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What is a kiloWatt Hour?

The kWh for beginners

With the emphasis on reducing energy bills – and making them easier to understand – you might have come across the term “Kilowatt Hour” or kWh when talking about the cost of electricity or gas. A new term 'Tariff Comparison Rate' or TCR is also appearing. Understanding what these terms mean is very straightforward.

© Alan WinstanleyIn Britain a kWh of electricity or gas is often called a “unit” and it means 1,000 Watts per Hour.  A basic 1kW electric heater would therefore consume one unit or kilowatt of electricity per hour. A typical immersion heater is rated at 3kW or 3,000 watts, so it burns three units per hour. A traditional 100 watt electric light bulb uses one tenth of a unit per hour, so it takes ten hours to use a full unit.

At the time of writing a “unit” of electricity (EDF Standard Tariff) costs 12.95 pence (£0.1295 per kilowatt hour), so my 1kW electric heater costs 12.95p every hour to run. The 3kW immersion heater costs 3 units or 38.85p per hour to run and a 100W light bulb is 1.295 pence each hour. An electric cooker, though, might be rated at 12kW – yikes, that’s 12,000 watts, which uses up to 12 units totalling £1.55 per hour!

As the immersion heater has a thermostat it might be switched off (guessing) for 25% of the time, so it costs 9.7 pence an hour on average. Likewise the cooker uses thermostats to maintain temperature and save power.

Lower-energy lighting

© Alan WinstanleyI looked briefly at low-energy light bulbs which come in two types, a CFL (compact fluorescent light) and a halogen type.

A small CFL might be stated as 9W power consumption, claiming it gives the equivalent light output of a traditional 46W bulb. So a CFL is five times cheaper to run than a 46W bulb would be, and it costs (9 / 1000 x 12.95p) = 0.11 pence an hour to run. It would take 111 hours to use one kWh.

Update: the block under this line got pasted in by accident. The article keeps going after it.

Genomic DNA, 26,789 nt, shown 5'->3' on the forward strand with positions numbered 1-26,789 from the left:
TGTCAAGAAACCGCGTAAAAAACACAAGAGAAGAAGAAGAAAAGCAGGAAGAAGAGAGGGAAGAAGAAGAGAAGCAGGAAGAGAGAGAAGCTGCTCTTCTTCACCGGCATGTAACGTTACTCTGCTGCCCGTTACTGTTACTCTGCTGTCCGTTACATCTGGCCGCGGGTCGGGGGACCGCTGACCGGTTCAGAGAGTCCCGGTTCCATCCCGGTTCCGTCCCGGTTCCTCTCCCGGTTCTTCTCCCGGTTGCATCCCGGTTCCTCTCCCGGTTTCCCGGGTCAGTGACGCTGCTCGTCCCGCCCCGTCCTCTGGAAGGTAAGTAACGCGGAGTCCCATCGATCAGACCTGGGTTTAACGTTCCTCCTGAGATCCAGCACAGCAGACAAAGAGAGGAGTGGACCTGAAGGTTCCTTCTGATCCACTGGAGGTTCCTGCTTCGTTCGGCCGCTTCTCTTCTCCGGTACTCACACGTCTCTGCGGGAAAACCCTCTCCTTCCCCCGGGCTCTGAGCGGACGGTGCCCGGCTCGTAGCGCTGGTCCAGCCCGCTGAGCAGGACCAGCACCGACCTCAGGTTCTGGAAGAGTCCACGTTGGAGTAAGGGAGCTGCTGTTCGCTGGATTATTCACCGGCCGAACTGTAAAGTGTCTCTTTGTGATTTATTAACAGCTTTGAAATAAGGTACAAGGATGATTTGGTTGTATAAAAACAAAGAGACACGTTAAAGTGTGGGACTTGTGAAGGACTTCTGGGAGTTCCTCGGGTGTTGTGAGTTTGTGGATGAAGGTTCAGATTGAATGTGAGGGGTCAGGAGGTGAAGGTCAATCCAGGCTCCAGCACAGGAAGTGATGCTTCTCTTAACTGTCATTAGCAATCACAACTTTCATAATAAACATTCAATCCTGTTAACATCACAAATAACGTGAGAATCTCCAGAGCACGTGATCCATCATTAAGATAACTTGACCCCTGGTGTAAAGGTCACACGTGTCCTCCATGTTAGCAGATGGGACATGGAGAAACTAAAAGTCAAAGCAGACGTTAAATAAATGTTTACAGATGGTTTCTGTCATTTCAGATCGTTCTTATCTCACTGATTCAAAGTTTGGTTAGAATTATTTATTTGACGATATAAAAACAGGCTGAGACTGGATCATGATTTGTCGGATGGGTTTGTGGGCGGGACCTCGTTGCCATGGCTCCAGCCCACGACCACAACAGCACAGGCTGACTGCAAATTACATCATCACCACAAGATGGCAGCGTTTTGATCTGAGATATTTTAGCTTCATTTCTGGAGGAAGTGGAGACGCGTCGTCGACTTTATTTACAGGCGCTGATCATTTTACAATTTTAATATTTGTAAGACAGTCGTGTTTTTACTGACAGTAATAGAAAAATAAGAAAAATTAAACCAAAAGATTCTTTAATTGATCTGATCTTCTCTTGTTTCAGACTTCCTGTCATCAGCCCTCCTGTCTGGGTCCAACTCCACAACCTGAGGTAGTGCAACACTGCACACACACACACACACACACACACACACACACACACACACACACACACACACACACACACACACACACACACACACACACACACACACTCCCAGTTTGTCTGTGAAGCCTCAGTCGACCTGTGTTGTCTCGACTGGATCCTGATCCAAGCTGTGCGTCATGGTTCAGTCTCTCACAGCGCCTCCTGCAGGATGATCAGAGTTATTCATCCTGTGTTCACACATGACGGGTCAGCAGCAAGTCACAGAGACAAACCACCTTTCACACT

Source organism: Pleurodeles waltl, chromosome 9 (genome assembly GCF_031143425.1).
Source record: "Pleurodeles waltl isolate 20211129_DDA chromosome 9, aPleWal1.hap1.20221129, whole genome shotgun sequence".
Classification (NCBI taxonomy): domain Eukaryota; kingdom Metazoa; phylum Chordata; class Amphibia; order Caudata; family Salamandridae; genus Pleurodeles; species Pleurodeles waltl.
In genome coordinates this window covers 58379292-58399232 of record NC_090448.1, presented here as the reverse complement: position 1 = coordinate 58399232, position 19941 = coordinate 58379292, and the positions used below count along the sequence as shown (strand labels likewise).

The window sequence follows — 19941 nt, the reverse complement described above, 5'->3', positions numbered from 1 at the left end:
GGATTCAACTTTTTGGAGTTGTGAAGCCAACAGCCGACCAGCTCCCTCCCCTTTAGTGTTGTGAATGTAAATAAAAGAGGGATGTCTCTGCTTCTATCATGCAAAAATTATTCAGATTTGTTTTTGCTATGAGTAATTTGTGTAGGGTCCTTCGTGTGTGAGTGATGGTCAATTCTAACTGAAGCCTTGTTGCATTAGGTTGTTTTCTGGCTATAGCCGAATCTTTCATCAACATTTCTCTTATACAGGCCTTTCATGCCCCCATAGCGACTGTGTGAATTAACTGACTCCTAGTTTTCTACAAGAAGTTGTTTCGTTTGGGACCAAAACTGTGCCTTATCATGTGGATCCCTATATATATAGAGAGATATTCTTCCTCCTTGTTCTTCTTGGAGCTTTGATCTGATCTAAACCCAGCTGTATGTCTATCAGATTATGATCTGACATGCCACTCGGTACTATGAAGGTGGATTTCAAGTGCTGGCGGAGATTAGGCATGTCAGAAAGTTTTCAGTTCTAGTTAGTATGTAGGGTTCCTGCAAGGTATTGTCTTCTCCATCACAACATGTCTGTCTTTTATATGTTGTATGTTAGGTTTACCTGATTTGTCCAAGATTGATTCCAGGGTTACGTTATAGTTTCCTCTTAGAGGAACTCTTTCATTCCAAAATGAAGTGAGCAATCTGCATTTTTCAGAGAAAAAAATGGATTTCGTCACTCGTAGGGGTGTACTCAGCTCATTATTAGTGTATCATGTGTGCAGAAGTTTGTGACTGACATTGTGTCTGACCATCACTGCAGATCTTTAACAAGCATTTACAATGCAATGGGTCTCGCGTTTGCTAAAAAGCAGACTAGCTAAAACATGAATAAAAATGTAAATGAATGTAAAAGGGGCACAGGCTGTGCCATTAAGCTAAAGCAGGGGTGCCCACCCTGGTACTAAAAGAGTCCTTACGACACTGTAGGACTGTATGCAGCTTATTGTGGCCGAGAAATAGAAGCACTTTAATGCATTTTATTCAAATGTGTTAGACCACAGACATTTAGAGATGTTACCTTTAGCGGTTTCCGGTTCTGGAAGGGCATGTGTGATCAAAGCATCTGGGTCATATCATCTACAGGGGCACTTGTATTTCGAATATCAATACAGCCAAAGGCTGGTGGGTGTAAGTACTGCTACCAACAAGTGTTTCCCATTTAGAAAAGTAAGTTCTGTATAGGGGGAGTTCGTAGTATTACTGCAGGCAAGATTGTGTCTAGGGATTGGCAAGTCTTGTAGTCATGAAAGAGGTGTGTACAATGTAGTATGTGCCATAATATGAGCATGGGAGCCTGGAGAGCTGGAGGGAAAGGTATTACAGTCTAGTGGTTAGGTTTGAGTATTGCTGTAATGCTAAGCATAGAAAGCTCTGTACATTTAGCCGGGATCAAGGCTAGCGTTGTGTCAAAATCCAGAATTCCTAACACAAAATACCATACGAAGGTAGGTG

To compare, an ‘old style’ 46W bulb, if there was such a thing, would therefore cost some 0.6 pence per hour to run, and after just (1000 / 46) = 22 hours, it would have used a whole unit.  For the same running cost, you’d get about a fortnight’s use from a CFL compared with three evenings’ worth of light from a traditional bulb.  It's also worth remembering that traditional light bulbs are hugely inefficient as light sources and they make much better room heaters. However there is of course the higher purchase price of a CFL to factor in as well.

Strangely, halogen bulbs are sometimes marketed as ‘replacements for incandescent light bulbs’ – but halogen bulbs are still incandescent! It’s just that they’re more efficient and need less power to produce the same amount of light that a traditional light bulb would.

Osram claims that its ‘Class Eco Superstar’ 46W halogen bulb is equal to a traditional 60W type, so it’s maybe a third cheaper to run. Importantly, halogens are dimmable and instant-on though, and have a more acceptable classic shape. I only use CFLs in table lights or standard lamps where I don't mind the switch-on delay.

The same idea applies to gas. My gas boiler is rated at 27.3kW heat input – gas costs 4.079 pence per kWh (3 x cheaper than electricity, note) so when the flame’s burning it’s costing £1.11 per hour to run.

In the UK it’s very much easier to shop around to get the best tariff and sites such as uSwitch will compare prices fast. We now receive energy statements showing our annual consumption, so armed with your total kWh usage per year, you’ll now be able to feed data into price comparison sites and see which has the best rates in your area. In my case, EDF Blue+ had the best deals, and compared against standard rates, the saving is maybe 3-4% p.a., better in my pocket than theirs.

Tariff Comparison Rate (TCR)

On top of this are ‘Standing Charges’, the price you pay extra per day to cover meter maintenance and readings, and ‘transport’ of gas or electricity. Even if you use zero power these charges are incurred by the providers who pass them on to you. Electricity is 18.9 pence per day and gas is 26.25 p/ day (EDF Blue+).

A new ‘Tariff Comparison Rate’ is being introduced in 2014 to help us to take account of standing charges. It annualises typical standing charges and gives you a more accurate way of comparing different offers, a bit like comparing APR’s on finance deals.

Reader Comments (1)

Rather off subject but I found some years ago that the gas pilot light on a room heater uses a surprising amount of gas. Well worth extinguishing it in summer. The best given off must be 100 Watt or even more.

June 27, 2019 at 0:25 | Unregistered CommenterAlan Coales

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